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Syria Blog

Updates on the situation in Syria, as attacks on ISIL by the US and its allies add a new dimension to the civil war that began in 2011 and has killed more than 190,000 people.


  • Syrian Kurds in the country's northeast announced the formation of a transitional autonomous administration on Tuesday after making key territorial gains against jihadists in recent weeks.

    But several major Kurdish groups have not signed on to the declaration, which had originally been mooted in July.

    The latest announcement comes amid a general strengthening of Kurdish rights in neighbouring Turkey, and increasing moves towards independence by Iraq's own autonomous Kurdish region.

    "Today is an important day in the history of the Kurdish people," said Shirzad Izidi, a spokesman for the People's Council of Western Kurdistan, a Syrian Kurdish group.

    "What has been announced today is the beginning of implementing an interim administration in the ares of West Kurdistan," he continued, referring to the commonly used name for Syria's Kurdish areas.

    The announcement was made after talks in the mostly Kurdish town of Qamishli days earlier and involves the division of Syria's Kurdish region into three areas, each with its own local assembly, as well as representatives to a regional executive body.

    The administration has been tasked with preparing local and general elections, along with handling an array of political, military, security and economic issues.

    But the fact that the newly formed authority lacks the backing of several key parties has raised questions over whether it will be long-lasting.

    Currently, the transitional authority is formed by the powerful Kurdish Democratic Union Party (PYD) and several other smaller groupings, but not the Kurdish National Council, which includes a broad spectrum of parties.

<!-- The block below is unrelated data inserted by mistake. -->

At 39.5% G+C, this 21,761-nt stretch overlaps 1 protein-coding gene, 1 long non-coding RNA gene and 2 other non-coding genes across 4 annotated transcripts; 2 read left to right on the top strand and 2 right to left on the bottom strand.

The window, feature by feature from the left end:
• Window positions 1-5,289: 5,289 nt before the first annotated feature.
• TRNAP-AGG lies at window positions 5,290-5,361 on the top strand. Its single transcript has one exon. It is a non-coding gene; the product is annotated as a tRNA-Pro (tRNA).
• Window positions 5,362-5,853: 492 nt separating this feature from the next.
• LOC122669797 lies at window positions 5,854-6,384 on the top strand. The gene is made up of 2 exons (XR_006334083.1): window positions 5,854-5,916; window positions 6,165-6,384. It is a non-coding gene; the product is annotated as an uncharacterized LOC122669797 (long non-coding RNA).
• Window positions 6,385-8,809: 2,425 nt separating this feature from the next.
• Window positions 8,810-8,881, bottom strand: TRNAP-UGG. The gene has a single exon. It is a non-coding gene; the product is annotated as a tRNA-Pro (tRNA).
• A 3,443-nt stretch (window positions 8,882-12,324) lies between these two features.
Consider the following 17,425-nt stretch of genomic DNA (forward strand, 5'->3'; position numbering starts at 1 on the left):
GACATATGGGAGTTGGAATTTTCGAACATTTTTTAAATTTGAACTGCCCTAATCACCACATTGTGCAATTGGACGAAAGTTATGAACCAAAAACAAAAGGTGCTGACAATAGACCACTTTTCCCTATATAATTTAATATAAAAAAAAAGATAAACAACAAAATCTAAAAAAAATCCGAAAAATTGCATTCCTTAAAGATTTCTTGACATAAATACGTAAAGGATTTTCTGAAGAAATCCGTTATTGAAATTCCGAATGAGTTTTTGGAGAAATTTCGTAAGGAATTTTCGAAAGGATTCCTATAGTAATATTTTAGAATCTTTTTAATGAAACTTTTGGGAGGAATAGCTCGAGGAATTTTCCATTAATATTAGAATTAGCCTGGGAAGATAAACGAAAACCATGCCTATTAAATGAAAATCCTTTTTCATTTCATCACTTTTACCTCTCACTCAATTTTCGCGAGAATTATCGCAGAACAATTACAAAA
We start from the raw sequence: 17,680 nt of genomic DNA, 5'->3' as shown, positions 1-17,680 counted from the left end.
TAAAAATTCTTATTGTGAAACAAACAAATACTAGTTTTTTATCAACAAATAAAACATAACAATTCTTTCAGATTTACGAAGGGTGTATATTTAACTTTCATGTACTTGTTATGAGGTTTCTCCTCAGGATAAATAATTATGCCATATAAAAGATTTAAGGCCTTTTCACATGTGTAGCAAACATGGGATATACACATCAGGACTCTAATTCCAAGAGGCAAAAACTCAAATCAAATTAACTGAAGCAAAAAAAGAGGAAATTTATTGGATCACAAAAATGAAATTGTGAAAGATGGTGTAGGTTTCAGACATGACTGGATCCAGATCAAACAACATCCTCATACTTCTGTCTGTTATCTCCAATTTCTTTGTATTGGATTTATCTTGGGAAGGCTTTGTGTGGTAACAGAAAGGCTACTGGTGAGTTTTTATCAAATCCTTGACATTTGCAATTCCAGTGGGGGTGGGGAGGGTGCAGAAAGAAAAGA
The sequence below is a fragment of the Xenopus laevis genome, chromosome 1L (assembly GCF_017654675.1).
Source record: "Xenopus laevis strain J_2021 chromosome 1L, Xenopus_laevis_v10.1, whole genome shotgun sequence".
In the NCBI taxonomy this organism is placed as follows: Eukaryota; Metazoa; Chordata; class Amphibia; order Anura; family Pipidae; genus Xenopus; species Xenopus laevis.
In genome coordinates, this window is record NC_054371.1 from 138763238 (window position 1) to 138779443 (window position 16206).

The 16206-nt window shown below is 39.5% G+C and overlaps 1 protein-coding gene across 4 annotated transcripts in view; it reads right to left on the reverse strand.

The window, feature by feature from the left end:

Kurdish regions of northern Syria have been administered by local Kurdish councils since forces loyal to Syrian President Bashar al-Assad withdrew in the middle of 2012.

    [AFP]
  • Activists group, Sana Al-Thawra says that several people have been killed in twin car bomb blasts in Al-Tadamon neighbourhood in Damascus. Another blast has targeted a gathering of the regime forces in Al-Tadamoun neighbourhood.

    [Activist group, Sana Al-Thawra]

  • An opposition fighter fires as he holds a position with fellow comrades in the 
    northeastern
    Syrian city of Deir Ezzor [AFP/Ahmad Aboud]
    by Safeeyah Kharsany


    by Safeeyah Kharsany edited by Basma Atassi 11/13/2013 12:04:09 PM

  • Environmental activists hold up national flags and signs as they take part in a protest in front of the Albanian parliament in Tirana [AFP] 
    by Amna Bagadi

    Several hundred people protested on Thursday in the capital Tirana and number of other towns across Albania against the possible destruction of Syrian chemical weaponry on its soil as requested by Washington.

    "The parliament will not make any decision that could endanger lives and the well-being of (Albanian) citizens and the country," Ilir Meta, chairman of the assembly, told protestors in front of the parliament building in Tirana.

    "Every decision will take into account Albania's future," Meta said, as the crowd shouted "No to chemical weapons".

    Albania, along with France, Belgium, have been mooted as possible sites for the dismantling of Syria's entire chemical arsenal, estimated at about 1,000 tonnes.

    The Balkan country's right-wing opposition also called on the Albanians to keep up with the protests.

    "It is unacceptable for any chemical weapons to be destroyed in Albania," said opposition leader Lulezim Bashac.

    He urged the government to call a referendum for the people to decide on the issue.

    [AFP]
  • Norway has said it would offer logistical support for the destruction of Syria's chemical weapons arsenal despite refusing to carry out the operation on its soil as requested by the United States.

    Oslo will offer a civilian ship to help transport the weapons to an as yet undecided location, along with a military frigate to escort any future convoy, the country's foreign ministry said on Thursday.

    The Scandinavian country would also promise 90 million krone ($15 mn) to the United Nations and Organisation for the Prohibition of Chemical Weapons (OPCW) to carry out the operation, the ministry added.

    Norway said on October 25 it could not accommodate an American request to help destroy Syria's chemical arsenal on its soil, saying the schedule was too tight and that it lacked the expertise required.